Thefts of catalytic converters and high-end bicycles, gun crimes, narcotics incidents and reckless vehicle sideshows are on the rise in Morgan Hill, according to police.
But many of the post-pandemic trends—which include a rise in violent crime—are starting to level off with earlier years, Morgan Hill Police command staff told the city council in a wide-ranging 2021 crime report Dec. 1. Police Chief Shane Palsgrove added that many of the recent upward crime trends seen in Morgan Hill have occurred throughout the region, and even the nation.
Even though nine full-time officer positions are currently vacant throughout the department, new programs such as the Flock security camera network and mental health initiatives have helped lessen the burden, according to MHPD.
“We are not immune to rising regional patterns of violent crimes, including gun crimes and narcotics,” Palsgrove said. “As Morgan Hill emerges from the shelter-in-place and growth of commercial activity, there has been an uptick in violent assaults. But the numbers are trending at an average rate compared to earlier years.”
From January to September this year, police have responded to 44 reports of aggravated assault in Morgan Hill, according to Palsgrove’s presentation to the council. In the full year in 2020, there were 38 aggravated assaults, which is up from 33 such incidents in Morgan Hill in 2019.
Burglaries and motor vehicles thefts went up in 2020 as well, with 149 and 177 such incidents, respectively, police said. Those numbers are up from 102 burglaries and 94 vehicle thefts in 2019.
MHPD Capt. Ray Ramos told the council that vehicle sideshows and violent crime “continue to be a drain on resources” within the department. In recent months in Morgan Hill, officers have responded to at least six sideshows and prevented four such incidents “from becoming a problem,” Ramos said.
Sideshows are large gatherings of vehicles that often block public roadways while performing burnouts and other stunts.
Ramos added that MHPD officers so far in 2021 have removed 124 illegal firearms off the streets. “Production of ghost guns is a problem,” Ramos said, noting that MHPD has arrested two suspects for production of unregistered firearms in the last 18 months.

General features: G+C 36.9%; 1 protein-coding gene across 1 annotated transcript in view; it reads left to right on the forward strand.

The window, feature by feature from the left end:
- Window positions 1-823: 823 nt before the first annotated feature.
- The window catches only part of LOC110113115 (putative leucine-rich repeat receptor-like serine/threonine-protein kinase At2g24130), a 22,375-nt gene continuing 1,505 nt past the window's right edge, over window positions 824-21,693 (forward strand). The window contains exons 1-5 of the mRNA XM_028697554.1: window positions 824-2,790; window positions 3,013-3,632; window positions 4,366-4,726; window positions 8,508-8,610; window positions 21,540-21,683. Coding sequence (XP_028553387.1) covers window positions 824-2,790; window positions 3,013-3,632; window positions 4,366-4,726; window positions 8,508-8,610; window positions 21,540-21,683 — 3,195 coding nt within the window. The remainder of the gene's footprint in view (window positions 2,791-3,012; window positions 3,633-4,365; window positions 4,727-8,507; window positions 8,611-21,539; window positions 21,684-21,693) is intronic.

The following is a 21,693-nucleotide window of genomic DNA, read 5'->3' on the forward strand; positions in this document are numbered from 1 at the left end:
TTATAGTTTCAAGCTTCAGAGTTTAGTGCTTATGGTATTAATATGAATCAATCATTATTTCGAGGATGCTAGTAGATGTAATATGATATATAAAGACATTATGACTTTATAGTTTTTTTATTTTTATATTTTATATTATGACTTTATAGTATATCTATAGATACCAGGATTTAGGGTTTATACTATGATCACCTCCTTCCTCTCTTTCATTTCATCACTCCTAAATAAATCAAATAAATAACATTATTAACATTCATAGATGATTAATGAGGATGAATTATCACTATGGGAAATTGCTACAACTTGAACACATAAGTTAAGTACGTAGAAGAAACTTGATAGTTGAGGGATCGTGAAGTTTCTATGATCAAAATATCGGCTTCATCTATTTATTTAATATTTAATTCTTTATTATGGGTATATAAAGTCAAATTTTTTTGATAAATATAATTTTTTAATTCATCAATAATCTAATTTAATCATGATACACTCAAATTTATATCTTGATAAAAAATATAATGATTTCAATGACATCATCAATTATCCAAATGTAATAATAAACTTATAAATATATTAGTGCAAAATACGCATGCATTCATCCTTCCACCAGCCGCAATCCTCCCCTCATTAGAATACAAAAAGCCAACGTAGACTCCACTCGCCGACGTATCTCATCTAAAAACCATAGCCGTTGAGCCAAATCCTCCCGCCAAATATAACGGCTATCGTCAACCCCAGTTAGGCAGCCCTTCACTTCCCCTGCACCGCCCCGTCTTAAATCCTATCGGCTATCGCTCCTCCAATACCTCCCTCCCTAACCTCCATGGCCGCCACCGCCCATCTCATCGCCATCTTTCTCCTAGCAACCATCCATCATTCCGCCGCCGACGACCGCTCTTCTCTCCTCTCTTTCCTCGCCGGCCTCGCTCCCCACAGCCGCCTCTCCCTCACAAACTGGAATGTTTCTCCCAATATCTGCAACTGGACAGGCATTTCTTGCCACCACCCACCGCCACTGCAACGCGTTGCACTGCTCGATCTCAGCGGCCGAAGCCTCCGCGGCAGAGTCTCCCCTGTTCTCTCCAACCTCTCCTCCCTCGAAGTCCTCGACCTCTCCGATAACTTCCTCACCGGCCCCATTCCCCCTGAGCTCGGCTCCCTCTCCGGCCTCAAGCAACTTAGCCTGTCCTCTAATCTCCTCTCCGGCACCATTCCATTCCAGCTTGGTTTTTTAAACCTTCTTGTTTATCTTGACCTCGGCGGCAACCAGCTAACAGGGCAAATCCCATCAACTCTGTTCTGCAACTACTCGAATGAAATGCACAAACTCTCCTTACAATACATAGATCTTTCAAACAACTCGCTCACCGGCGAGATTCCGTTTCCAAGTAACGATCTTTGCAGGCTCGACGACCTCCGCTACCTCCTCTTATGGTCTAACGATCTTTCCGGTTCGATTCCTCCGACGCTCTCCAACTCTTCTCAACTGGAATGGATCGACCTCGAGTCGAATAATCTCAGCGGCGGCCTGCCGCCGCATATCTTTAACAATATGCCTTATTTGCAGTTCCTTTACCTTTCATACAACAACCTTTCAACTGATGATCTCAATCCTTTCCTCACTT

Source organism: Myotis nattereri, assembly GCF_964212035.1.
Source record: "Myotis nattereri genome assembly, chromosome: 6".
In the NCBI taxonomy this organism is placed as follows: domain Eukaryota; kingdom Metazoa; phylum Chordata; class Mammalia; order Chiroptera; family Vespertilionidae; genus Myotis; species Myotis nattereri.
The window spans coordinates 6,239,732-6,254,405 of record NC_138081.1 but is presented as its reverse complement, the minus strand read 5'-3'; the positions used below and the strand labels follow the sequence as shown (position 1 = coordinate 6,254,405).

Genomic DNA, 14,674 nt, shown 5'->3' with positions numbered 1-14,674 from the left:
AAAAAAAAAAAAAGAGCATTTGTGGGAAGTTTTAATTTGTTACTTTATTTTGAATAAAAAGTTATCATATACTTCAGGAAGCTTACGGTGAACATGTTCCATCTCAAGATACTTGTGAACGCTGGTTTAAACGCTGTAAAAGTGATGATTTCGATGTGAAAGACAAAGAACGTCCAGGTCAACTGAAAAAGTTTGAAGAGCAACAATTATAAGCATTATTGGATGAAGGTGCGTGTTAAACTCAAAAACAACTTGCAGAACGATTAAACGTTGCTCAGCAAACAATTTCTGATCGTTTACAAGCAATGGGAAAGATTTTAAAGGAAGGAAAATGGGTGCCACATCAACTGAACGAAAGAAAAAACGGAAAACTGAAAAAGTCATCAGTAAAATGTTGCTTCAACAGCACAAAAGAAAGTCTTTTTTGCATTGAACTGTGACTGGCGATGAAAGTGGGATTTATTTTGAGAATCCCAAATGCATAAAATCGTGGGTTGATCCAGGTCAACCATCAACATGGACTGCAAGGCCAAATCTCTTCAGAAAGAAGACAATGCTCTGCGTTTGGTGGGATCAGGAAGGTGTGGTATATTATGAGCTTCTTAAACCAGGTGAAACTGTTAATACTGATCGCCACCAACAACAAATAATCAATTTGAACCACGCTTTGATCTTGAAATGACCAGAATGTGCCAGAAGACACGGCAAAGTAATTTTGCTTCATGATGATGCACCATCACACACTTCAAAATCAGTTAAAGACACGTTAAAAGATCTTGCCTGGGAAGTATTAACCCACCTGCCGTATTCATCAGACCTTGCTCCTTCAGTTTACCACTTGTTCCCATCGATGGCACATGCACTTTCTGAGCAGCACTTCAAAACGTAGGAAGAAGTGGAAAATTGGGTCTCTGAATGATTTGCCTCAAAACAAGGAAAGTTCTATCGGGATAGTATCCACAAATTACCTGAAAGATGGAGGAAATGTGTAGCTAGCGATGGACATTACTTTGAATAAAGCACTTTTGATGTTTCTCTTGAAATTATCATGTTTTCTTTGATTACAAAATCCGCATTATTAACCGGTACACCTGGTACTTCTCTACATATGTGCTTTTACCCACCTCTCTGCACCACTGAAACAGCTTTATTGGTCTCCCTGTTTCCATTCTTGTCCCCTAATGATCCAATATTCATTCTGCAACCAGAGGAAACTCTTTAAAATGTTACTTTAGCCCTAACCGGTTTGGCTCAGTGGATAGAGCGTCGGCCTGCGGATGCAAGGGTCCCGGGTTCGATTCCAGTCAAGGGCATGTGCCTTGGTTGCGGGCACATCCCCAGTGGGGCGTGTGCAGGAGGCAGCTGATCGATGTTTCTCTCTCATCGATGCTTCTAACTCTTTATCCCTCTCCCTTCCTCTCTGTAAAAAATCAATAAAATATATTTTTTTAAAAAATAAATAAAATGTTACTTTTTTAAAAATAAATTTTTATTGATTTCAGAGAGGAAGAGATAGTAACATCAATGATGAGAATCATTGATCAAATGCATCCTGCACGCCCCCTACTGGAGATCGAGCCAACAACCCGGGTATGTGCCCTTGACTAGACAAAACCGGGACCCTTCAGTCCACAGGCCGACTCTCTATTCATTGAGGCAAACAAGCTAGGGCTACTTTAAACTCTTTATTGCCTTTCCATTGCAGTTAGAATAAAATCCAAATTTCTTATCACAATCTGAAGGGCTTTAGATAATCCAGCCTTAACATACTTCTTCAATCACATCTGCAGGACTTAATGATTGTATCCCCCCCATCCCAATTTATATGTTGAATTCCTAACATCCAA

Police have also responded to more calls for narcotics—particularly opioids and methamphetamine—over the last year-plus, and officers have saved the lives of seven overdose victims by administering Narcan, Ramos said. All officers, as well as the city’s public works employees, have become trained to administer Narcan, a nasal medication that can reverse the effects of an opioid overdose.
From January to September this year, 89 vehicles have been reported stolen in Morgan Hill. But those numbers don’t reflect all the stolen vehicles recovered through the installation of the Flock security camera system at public locations throughout the city.
Since installing the cameras Sept. 1, police have recovered 51 stolen vehicles and arrested 66 crime suspects tied to alerts issued by the security cameras, according to authorities.
MHPD entered into a two-year contract—preceded by a 30-day pilot program—with Flock Safety to install a series of fixed automated license plate reading cameras throughout town. Twenty-five Flock cameras are installed at 16 locations in Morgan Hill, constantly capturing passing vehicles’ license plates and alerting authorities to stolen and wanted vehicles. The cameras are able to capture the make model, state, color, aesthetics and full, partial or missing license plate of passing cars.
MHPD Capt. Mario Ramirez said the Flock system “continues to be a force multiplier for our organization, helping us identify stolen vehicles and felony vehicles, along with identifying those vehicles associated with the commission of a crime.”
In some recent arrests initiated by alerts from the Flock cameras, MHPD officers have recovered stolen property, burglary tools and evidence of other property crimes, police said. During a Sept. 14 stop on a stolen vehicle that triggered a Flock alert at Tilton Avenue, officers found five stolen catalytic converters in the vehicle. That was just after the driver led officers on a brief pursuit, which ended when the suspect collided head on with a Santa Clara County Sheriff’s vehicle.
The city’s contract with Flock Safety costs $62,500 per year, Ramirez said.
Mental health response
Recent and upcoming programs to assist MHPD in responding to the growing volume of mental health-related calls have also helped lessen the burden on patrol officers and detectives, Palsgrove added.
The Mobile Crisis Response Team was initiated in Morgan Hill earlier this year. The program is a partnership with Santa Clara County Behavioral Health, in which an MHPD detective and a licensed mental health clinician work as a team one day a week to respond to people suffering mental health crises in the field.
“The team provides crisis intervention, referrals to support services and follow-up,” says a MHPD staff report.
By early 2022, the department hopes to implement a new Psychiatric Emergency Response Team (PERT), which will place a mental health clinician in MHPD for 40 hours a week. The clinician will work directly with specially trained officers to respond to mental health situations reported to law enforcement, says the staff report.
Palsgrove said the PERT initiative is funded by a grant from the county.